The biggest mistake, again in my opinion, is building a business model which is too reliant on outside investment. Every brand will need investment, don’t get me wrong, but if you don’t have a simple and short-term path by which your brand can sustain itself independently of outside investment things may get very bleak for you very quickly.

Let’s imagine that someone reading this interview has an idea for a lifestyle brand that they would like to develop. What are the first few steps that you would recommend that they take?

The first few steps should all be research. Your biggest failures always happen in the gap between what you know and what you think you know. Learn the industry you want to succeed in inside and out. What is the market size opportunity? Who are the players? What are the levers? What is your path to scale? You must truly understand the opportunity viability. And, above all else realize the possible short-comings of your own vision. In the words of Arthur Schopenhuaer, “Every Man takes on the limits of his own field of vision for the limits of the world.”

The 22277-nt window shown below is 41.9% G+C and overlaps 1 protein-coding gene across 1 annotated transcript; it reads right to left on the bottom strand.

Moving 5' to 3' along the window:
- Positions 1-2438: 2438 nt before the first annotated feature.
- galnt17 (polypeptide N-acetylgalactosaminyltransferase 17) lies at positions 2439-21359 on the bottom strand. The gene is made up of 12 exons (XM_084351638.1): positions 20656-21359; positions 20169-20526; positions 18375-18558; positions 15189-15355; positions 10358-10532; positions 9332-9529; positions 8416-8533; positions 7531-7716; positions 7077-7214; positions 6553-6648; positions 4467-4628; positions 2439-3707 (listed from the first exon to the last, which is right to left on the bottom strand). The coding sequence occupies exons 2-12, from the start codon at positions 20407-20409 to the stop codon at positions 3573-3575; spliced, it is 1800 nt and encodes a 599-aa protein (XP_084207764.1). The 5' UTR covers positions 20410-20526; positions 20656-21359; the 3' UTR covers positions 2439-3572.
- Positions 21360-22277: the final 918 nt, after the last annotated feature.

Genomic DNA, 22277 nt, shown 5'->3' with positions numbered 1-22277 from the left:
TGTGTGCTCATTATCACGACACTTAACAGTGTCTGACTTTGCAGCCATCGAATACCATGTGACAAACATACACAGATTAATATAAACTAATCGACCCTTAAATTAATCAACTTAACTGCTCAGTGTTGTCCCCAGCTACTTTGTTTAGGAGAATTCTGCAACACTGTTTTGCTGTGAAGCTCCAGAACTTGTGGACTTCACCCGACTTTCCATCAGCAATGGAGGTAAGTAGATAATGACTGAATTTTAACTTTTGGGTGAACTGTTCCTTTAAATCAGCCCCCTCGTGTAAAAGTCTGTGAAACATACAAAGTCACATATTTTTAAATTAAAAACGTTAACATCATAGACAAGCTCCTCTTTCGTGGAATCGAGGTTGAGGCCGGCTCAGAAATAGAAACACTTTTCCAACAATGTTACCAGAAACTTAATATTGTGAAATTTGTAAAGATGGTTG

Ok. Thank you for all that. Here is the main question of our discussion. What are your “5 Things You Need To Know To Create A Very Successful Lifestyle Brand” and why? (Please share a story or example for each.)

The 5 things you need to know to create a very successful lifestyle brand are the same, in my opinion, as the 5 things you need to know before you can create a successful anything.